Skip to content

May we suggest

News / October 19, 2017

News in Brief: A New CEO for MOCA, and More

The CEO spot was vacated by Chantal Pontbriand in 2016. Plus: Appropriation at the Power Plant, a $1.5-mil BC gallery reno and Nuit Blanche censorship

The Museum of Contemporary Art Toronto Canada has announced Heidi Reitmaier as its executive director and CEO. Reitmaier will begin her post in January 2018. She joins following her term as Museum of Contemporary Art Chicago’s director of learning and public programs. The CEO spot became available following Chantal Pontbriand’s departure in June 2016, after eight months on the job. Reitmaier’s work in arts and culture spans over 20 years, and she’s held curatorial and leadership roles with the Vancouver Art Gallery and Tate London. She is also an alumni of the Getty Leadership Institute Program. (press release)

In case you missed it: Ambera Wellmann has won this year’s RBC Canadian Painting Competition. Wellmann takes home $25,000, while runners-up Teto Elsiddique and Veronika Pausova each receive $15,000. The award was announced at the National Gallery of Canada in Ottawa, where the paintings of the winner, runners-up and 12 additional finalists remain on view until October 22. (Canadian Art)

An exhibition by British artist Michael Landy at the Power Plant has sparked accusations of appropriation. Landy’s commissioned project at the Power Plant, which opened September 28, aimed to reproduce images of protest art in a uniform red-and-white style. As Maclean’s reports, “Some of the artists whose work was reproduced—many of whom work and live as activists, very close to the poverty line—have accused Landy of stealing their work, as the exhibition does not credit the original artists.” Among those whose work was reproduced is Lido Pimenta, who recently won the Polaris Prize, and Isaac Murdoch, a member of the Onaman Collective. “Paying a British artist to co-opt Indigenous voices marks a dismal failure on the part of the Power Plant to address the cultural needs of this country,” said one artist whose name was withheld by request. (Maclean’s)

Artists are accusing City of Toronto staff of trying to censor their work at Nuit Blanche. At Nathan Phillips Square, “Monument to the Century of Revolutions,” a series of interactive installations in 21 shipping containers, promised to highlight some of the major revolutions of centuries past, in addition to recent ones. NOW Toronto reports that Syed Hussan and Tings Chak contributed a mock-up of a prison cell to highlight the history of immigrant workers’ resistance. When they communicated specifics about the content—specifically, an image of Mew Sing, a Sikh lumber worker who “achieved martyr status for killing a murderous government agent in the service of Canada’s racist immigration policy of the day” and was hanged on January 11, 1915, in Vancouver—city officials told them it “doesn’t quite fit because of its ‘sensitive nature.’” The city also asked Russian collective Chto Delat to remove images of nudity and graphic video from the project. (NOW Toronto)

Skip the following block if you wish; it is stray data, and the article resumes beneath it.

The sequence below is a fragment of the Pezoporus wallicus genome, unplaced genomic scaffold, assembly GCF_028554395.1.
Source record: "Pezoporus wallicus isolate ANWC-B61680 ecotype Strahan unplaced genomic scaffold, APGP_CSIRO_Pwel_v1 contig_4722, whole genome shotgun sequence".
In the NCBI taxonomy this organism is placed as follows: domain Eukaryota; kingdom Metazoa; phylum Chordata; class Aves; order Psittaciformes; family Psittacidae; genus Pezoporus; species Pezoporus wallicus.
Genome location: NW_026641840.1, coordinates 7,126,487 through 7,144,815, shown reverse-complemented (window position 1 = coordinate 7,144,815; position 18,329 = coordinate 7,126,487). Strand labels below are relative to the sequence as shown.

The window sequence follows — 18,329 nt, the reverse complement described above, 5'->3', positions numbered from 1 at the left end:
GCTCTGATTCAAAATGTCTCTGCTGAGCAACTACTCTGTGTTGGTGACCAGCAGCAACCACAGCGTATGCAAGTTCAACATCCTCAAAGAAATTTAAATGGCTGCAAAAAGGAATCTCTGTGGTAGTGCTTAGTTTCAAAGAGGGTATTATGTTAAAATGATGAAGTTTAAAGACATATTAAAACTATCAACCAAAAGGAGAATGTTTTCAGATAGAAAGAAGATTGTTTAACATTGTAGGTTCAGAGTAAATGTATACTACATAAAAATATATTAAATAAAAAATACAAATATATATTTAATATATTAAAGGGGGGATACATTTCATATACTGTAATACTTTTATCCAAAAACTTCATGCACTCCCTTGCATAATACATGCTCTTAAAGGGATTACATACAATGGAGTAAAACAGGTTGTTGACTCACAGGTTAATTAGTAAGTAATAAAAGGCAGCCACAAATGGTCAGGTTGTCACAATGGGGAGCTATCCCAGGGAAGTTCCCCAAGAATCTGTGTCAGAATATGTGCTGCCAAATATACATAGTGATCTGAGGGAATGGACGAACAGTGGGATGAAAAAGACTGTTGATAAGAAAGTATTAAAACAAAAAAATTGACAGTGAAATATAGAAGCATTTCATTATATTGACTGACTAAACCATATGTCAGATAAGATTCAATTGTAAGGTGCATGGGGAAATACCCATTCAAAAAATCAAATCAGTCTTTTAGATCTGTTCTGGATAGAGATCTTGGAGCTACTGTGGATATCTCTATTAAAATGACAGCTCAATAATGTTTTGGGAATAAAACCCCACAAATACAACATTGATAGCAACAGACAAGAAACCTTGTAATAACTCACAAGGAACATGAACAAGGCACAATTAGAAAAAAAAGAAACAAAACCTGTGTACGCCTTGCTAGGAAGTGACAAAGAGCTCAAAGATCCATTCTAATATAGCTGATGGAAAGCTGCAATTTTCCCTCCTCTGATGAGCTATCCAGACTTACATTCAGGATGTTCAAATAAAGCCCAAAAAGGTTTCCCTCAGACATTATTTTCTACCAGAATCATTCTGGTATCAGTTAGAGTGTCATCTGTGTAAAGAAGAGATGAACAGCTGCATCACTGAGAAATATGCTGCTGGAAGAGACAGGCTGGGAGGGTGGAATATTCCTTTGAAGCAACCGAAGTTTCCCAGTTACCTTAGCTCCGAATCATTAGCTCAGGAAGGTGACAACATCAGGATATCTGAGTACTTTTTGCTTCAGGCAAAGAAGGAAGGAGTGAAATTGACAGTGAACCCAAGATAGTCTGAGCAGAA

Artists in Vancouver are critiquing a real-estate developer’s new “Fight for Beauty” campaign and exhibition. On October 14, the real-estate developer Westbank launched an exhibition at the Fairmont Pacific Rim called “Fight for Beauty,” along with a related mural and campaign, stating that “Westbank has evolved into a cultural practice.” A group of local artists has since created a parody of Westbank’s mural and a website called “The Real Fight for Beauty.” As artist and publisher Kay Higgins argues in a video, “In my opinion they [Westbank] don’t create beauty. They create displacement. Displacement is not beautiful.” A local musician whose rehearsal space was destroyed for a condo development says Westbank “makes us think there is no place for us [artists] anymore in a city that is just a vertical filing cabinet for storing the investment portfolios of various billionaires.” (The Real Fight for Beauty)